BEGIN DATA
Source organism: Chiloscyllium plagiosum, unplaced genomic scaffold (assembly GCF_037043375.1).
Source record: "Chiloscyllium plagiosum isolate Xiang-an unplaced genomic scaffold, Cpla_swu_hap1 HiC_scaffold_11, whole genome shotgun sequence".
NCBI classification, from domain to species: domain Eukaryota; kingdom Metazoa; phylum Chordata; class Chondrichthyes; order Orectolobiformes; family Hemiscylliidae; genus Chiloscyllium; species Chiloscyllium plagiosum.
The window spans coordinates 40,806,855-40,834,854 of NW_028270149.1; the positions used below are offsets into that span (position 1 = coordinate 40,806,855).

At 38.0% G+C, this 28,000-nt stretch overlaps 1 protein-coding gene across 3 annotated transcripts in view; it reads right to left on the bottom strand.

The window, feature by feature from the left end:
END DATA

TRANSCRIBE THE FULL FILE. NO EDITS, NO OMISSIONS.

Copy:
Source organism: Chiloscyllium plagiosum, unplaced genomic scaffold (assembly GCF_037043375.1).
Source record: "Chiloscyllium plagiosum isolate Xiang-an unplaced genomic scaffold, Cpla_swu_hap1 HiC_scaffold_11, whole genome shotgun sequence".
NCBI classification, from domain to species: domain Eukaryota; kingdom Metazoa; phylum Chordata; class Chondrichthyes; order Orectolobiformes; family Hemiscylliidae; genus Chiloscyllium; species Chiloscyllium plagiosum.
The window spans coordinates 40,806,855-40,834,854 of NW_028270149.1; the positions used below are offsets into that span (position 1 = coordinate 40,806,855).

At 38.0% G+C, this 28,000-nt stretch overlaps 1 protein-coding gene across 3 annotated transcripts in view; it reads right to left on the bottom strand.

The window, feature by feature from the left end: